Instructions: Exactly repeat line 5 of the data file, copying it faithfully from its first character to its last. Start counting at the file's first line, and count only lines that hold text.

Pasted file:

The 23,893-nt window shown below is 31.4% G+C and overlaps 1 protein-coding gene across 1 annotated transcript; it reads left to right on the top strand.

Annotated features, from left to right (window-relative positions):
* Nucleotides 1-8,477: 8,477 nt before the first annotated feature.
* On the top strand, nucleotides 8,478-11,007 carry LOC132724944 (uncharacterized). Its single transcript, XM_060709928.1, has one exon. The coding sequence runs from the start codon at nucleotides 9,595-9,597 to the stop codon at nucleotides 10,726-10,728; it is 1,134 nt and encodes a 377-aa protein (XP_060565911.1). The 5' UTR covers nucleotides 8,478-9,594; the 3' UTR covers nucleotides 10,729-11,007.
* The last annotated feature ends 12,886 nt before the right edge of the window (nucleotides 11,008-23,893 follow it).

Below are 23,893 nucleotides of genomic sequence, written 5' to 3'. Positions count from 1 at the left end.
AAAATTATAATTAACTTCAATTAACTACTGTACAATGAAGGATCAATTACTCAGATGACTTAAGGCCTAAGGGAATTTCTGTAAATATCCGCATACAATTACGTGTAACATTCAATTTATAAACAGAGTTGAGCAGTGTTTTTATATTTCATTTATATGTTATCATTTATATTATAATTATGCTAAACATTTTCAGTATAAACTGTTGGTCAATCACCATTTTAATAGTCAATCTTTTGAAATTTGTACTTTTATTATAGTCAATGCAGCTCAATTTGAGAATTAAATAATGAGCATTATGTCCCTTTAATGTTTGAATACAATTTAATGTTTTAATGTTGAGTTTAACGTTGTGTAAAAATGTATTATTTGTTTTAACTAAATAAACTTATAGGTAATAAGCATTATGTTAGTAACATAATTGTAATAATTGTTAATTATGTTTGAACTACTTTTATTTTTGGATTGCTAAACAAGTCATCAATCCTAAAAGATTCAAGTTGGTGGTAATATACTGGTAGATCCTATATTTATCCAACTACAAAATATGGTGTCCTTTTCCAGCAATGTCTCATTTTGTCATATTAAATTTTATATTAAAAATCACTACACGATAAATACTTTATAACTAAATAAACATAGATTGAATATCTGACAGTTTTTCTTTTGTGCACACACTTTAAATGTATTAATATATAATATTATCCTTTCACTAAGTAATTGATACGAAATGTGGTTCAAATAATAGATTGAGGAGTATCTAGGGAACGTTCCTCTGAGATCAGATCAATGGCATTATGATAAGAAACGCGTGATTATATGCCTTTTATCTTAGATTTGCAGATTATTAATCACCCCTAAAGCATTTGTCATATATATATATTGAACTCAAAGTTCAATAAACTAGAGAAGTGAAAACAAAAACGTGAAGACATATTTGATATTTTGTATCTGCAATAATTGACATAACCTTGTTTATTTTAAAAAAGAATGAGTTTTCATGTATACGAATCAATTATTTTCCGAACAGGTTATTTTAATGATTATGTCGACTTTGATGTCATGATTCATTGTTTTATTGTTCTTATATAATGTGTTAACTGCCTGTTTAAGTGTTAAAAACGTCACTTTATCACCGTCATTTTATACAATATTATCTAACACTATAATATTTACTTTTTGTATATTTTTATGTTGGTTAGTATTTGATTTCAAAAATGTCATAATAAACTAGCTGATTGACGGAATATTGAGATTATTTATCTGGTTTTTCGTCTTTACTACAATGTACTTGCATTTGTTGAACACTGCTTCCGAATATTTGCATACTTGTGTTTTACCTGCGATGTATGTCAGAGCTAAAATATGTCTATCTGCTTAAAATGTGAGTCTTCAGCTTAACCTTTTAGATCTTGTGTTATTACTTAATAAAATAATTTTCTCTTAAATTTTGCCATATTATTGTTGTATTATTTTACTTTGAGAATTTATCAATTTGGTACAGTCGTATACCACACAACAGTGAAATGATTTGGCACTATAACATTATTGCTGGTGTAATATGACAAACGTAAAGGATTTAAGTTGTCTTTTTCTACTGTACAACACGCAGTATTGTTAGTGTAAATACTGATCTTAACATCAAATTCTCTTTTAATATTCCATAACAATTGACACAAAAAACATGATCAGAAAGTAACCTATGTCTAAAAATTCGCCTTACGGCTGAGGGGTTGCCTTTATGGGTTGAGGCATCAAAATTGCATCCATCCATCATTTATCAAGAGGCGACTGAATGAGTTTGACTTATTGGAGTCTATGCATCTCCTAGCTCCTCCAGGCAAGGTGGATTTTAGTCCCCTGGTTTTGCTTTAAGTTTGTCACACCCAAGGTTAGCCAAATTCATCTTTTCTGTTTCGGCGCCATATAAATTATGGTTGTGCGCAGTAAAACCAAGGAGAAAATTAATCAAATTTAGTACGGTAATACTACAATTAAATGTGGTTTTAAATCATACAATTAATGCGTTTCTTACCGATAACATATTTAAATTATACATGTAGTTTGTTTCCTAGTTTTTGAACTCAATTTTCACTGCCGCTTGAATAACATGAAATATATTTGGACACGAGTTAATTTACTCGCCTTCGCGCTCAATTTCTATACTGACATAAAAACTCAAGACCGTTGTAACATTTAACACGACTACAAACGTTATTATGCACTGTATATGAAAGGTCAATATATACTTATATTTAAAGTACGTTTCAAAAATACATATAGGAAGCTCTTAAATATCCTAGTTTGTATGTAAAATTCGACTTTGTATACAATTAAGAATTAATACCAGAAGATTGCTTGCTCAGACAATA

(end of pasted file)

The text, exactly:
* The last annotated feature ends 12,886 nt before the right edge of the window (nucleotides 11,008-23,893 follow it).